We keep hearing of the long waiting lists for some migration applicants, notably from India and China, but somehow the news that the total waiting lists for immigration visas actually dropped by more than 171,000 between November 1, 2018 and November 1, 2019, has yet to be reported in the media.
Further substantial decreases in the following 12 months should be expected, given the impact of Covid-19, but the State Department won’t tell us about them for another year, as the reporting is slow.
The size of the waiting lists has been seized upon by those wanting to expand migration by members of Congress, as my colleague Jessica Vaughan has previously reported.
Since this is in the immigration field, things are more complicated than the decline of the number of visa waiters on a single list. There are eleven sub-lists, as we will detail later; most of the decline comes in five of the six chain migration categories of family preferences, as well as in the EB-5 (immigrant investors) class. There were slight increases in the other employment-based categories and a large one in the second family category (spouses and children of green card holders).
The total number in the family visa wait-list fell from (a rounded) 3,792,000 on November 1, 2018 to 3,620,000 a year later. Mexico with 1,207,000 visas-waiters dominates the total list, followed by four nations in the 200,000 to 300,000 range; these are the Philippines, India, China-Mainland born, and Vietnam. (Chinese born in Taiwan, Hong Kong, and Macau are treated separately, and the lists are shorter for those places.)
These waiting lists increase when there are more new visas issued than old ones used or culled or discarded, and vice versa. The U.S., unlike every other country in the world, charges ahead and issues visas before they can be used. No other nation known to me maintains lists of visas that cannot be used now, but may be as much as twenty years later. It is an odd arrangement, and it provides an argument for those seeking Open Borders.
But a falling number is helpful to those who want to keep annual immigration down to a dull roar, below the current more than one million a year mark – the world’s largest.
How each of the eleven sub-classes of waiting lists fared is shown in the two tables that follow, one for the family classes, and the other for the employment-based ones.
|Waiting List for Family-Sponsored Immigration Visas, 2018-2019|
|Category||11/1/18||11/1/19||Change in %|
|Family 2A- Spouses and children||145,861||182,156||+24/9%|
|Family 2B - Adult sons and daughters||324,241||282,551||-12.9%|
|Source: U.S. Department of State, Annual Report of Immigrant Visa Applicants in the Family-sponsored and Employment-based preferences Registered at the National Visa Center as of November 1, 2019.|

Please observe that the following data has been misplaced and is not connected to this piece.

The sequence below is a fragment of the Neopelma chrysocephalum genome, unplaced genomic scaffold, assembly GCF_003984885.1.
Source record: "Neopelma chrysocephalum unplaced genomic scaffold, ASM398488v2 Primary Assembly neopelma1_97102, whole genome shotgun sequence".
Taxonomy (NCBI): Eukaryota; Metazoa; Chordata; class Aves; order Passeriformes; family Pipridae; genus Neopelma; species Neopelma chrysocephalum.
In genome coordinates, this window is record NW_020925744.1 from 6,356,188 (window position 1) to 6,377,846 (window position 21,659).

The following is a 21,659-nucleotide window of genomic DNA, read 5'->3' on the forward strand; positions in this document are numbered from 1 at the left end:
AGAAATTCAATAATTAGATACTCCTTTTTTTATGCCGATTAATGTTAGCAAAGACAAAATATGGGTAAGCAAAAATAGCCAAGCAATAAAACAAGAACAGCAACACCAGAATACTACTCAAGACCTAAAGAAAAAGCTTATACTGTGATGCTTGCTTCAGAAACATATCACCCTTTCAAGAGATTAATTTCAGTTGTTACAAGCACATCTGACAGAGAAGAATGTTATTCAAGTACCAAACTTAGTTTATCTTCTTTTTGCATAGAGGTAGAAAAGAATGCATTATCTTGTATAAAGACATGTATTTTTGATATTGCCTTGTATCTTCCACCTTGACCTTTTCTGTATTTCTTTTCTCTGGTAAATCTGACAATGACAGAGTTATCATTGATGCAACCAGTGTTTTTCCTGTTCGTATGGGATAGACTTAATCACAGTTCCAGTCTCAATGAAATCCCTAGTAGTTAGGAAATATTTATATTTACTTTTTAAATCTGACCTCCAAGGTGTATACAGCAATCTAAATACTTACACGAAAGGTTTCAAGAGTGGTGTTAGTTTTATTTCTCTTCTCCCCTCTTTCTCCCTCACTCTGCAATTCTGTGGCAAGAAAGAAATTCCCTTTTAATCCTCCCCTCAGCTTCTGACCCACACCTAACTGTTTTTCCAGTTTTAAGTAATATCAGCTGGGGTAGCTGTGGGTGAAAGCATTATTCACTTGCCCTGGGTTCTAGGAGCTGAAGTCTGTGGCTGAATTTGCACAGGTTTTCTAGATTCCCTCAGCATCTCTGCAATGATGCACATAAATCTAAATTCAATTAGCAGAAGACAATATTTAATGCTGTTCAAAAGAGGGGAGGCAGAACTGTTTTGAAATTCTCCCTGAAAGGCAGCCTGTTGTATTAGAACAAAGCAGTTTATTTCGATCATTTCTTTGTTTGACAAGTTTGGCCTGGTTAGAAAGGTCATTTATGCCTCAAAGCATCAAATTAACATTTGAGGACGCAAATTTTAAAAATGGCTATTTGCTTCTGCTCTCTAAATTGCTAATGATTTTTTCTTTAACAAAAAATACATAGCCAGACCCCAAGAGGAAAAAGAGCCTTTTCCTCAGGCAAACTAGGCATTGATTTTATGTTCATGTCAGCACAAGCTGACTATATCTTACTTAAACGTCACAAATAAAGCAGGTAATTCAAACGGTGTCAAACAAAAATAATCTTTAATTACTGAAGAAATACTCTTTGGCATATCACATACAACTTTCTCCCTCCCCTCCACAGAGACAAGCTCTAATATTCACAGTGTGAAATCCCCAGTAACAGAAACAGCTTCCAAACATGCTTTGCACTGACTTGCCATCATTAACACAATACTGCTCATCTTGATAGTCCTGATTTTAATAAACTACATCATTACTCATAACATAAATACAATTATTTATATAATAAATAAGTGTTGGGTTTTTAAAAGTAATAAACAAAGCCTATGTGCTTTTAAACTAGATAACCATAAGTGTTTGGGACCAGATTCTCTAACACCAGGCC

|Waiting List for Employment-Based Immigration Visas, 2018-2019|
|Category||11/1/18||11/1/19||Change in %|
|EB-3 skilled workers||43,385||43,725||+.08%|
|EB-3 other workers||7,581||7,643||+0.8%|
|Grand Total (family + employment)||3,791,973||3,620,240||-4.5%|
|Source: Same as prior table.|
That the size of the waiting list in the immigrant investor category declined is in keeping with the trends in all the other measures of EB-5 activity.
These reports are written for immigration specialists, not for the general public. There is no discussion of why the numbers rise or fall, and there is no further description of mixed groups such as the "special immigrants" in EB-4. That many of these are not being admitted because of any labor market reasons – they are young people who have been abandoned by their (usually) illegal alien parents – is never mentioned.
Further, and this is hard to understand, while one normally compares an earlier year to a later year in that order, the charts in this report ignore that statistical tradition, and show what the backlogs were in 2019, first, and then what they were in 2018. Odd.
That there is a strong, almost a century-old rationale for these numerical ceilings is barely mentioned. The point is that we do not want our immigration streams to be dominated by one or more single nations, which would take place were we not to have the limits that we have now.
On the other hand, the limit of 7% of the total immigration for each nation means that while other countries of in-migration routinely get young immigrants, many of ours are well into middle age when they arrive. For example, should a married son or daughter of a U.S. citizen from Mexico, an F3, have filed for a green card back in 1996, he or she would finally become eligible for a visa this year; if the filing happened when the applicant was 22, he would arrive here at the age of 46, with most of this best years behind him.
The report does not mention this variable at all; one has to look in another State Department document, the monthly Visa Bulletins, to learn the number of years that a potential migrant must wait.
Just about a year ago we drew up a several-parts plan to eliminate the waiting lists without: a) expanding the number of arrivals, while b) granting all on the list a benefit of some kind, either financial or in the form of a visa. It would allow those low on the list a chance to buy out the potential visas from those higher on the list, with a provision that the purchasers always had to buy more visas than they used. No federal funds would be spent in the process.